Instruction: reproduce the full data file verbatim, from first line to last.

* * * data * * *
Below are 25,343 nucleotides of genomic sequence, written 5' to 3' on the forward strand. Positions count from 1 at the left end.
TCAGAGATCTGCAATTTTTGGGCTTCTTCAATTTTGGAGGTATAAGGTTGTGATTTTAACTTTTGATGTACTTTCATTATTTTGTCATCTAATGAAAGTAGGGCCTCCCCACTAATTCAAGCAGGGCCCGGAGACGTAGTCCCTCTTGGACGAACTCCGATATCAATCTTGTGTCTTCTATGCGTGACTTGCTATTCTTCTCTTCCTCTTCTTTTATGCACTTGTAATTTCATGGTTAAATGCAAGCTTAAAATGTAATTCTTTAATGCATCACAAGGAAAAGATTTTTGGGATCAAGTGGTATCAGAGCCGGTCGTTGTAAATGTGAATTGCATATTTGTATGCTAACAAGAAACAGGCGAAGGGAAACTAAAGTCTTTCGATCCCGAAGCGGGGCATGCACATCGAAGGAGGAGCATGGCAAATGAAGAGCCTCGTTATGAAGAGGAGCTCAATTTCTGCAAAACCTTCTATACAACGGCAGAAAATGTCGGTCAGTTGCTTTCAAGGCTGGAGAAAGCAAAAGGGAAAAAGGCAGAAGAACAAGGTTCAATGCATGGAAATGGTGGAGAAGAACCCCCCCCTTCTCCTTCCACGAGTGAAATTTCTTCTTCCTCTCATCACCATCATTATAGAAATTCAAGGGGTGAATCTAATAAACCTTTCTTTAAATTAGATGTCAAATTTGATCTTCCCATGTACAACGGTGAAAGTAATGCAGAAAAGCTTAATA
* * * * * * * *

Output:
Below are 25,343 nucleotides of genomic sequence, written 5' to 3' on the forward strand. Positions count from 1 at the left end.
TCAGAGATCTGCAATTTTTGGGCTTCTTCAATTTTGGAGGTATAAGGTTGTGATTTTAACTTTTGATGTACTTTCATTATTTTGTCATCTAATGAAAGTAGGGCCTCCCCACTAATTCAAGCAGGGCCCGGAGACGTAGTCCCTCTTGGACGAACTCCGATATCAATCTTGTGTCTTCTATGCGTGACTTGCTATTCTTCTCTTCCTCTTCTTTTATGCACTTGTAATTTCATGGTTAAATGCAAGCTTAAAATGTAATTCTTTAATGCATCACAAGGAAAAGATTTTTGGGATCAAGTGGTATCAGAGCCGGTCGTTGTAAATGTGAATTGCATATTTGTATGCTAACAAGAAACAGGCGAAGGGAAACTAAAGTCTTTCGATCCCGAAGCGGGGCATGCACATCGAAGGAGGAGCATGGCAAATGAAGAGCCTCGTTATGAAGAGGAGCTCAATTTCTGCAAAACCTTCTATACAACGGCAGAAAATGTCGGTCAGTTGCTTTCAAGGCTGGAGAAAGCAAAAGGGAAAAAGGCAGAAGAACAAGGTTCAATGCATGGAAATGGTGGAGAAGAACCCCCCCCTTCTCCTTCCACGAGTGAAATTTCTTCTTCCTCTCATCACCATCATTATAGAAATTCAAGGGGTGAATCTAATAAACCTTTCTTTAAATTAGATGTCAAATTTGATCTTCCCATGTACAACGGTGAAAGTAATGCAGAAAAGCTTAATA